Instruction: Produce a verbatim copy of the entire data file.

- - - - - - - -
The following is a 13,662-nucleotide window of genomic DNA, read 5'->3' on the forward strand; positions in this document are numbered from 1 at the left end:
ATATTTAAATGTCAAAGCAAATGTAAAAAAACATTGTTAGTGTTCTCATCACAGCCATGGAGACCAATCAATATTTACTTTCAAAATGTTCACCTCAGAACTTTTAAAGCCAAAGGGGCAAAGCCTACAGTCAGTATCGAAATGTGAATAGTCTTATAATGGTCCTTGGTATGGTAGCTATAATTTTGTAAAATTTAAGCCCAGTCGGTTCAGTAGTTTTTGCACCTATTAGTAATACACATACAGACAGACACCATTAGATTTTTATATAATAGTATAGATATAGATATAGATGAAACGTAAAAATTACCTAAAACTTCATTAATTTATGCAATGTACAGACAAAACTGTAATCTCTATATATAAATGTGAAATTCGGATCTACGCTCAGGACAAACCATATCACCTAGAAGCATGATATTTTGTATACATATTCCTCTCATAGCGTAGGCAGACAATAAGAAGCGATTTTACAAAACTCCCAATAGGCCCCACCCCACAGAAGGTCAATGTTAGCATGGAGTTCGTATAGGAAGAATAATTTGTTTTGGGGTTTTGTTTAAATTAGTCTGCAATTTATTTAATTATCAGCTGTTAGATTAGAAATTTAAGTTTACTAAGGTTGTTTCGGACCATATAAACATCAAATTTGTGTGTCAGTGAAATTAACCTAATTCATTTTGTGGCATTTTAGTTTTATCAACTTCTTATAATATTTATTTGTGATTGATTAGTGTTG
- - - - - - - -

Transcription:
The following is a 13,662-nucleotide window of genomic DNA, read 5'->3' on the forward strand; positions in this document are numbered from 1 at the left end:
ATATTTAAATGTCAAAGCAAATGTAAAAAAACATTGTTAGTGTTCTCATCACAGCCATGGAGACCAATCAATATTTACTTTCAAAATGTTCACCTCAGAACTTTTAAAGCCAAAGGGGCAAAGCCTACAGTCAGTATCGAAATGTGAATAGTCTTATAATGGTCCTTGGTATGGTAGCTATAATTTTGTAAAATTTAAGCCCAGTCGGTTCAGTAGTTTTTGCACCTATTAGTAATACACATACAGACAGACACCATTAGATTTTTATATAATAGTATAGATATAGATATAGATGAAACGTAAAAATTACCTAAAACTTCATTAATTTATGCAATGTACAGACAAAACTGTAATCTCTATATATAAATGTGAAATTCGGATCTACGCTCAGGACAAACCATATCACCTAGAAGCATGATATTTTGTATACATATTCCTCTCATAGCGTAGGCAGACAATAAGAAGCGATTTTACAAAACTCCCAATAGGCCCCACCCCACAGAAGGTCAATGTTAGCATGGAGTTCGTATAGGAAGAATAATTTGTTTTGGGGTTTTGTTTAAATTAGTCTGCAATTTATTTAATTATCAGCTGTTAGATTAGAAATTTAAGTTTACTAAGGTTGTTTCGGACCATATAAACATCAAATTTGTGTGTCAGTGAAATTAACCTAATTCATTTTGTGGCATTTTAGTTTTATCAACTTCTTATAATATTTATTTGTGATTGATTAGTGTTG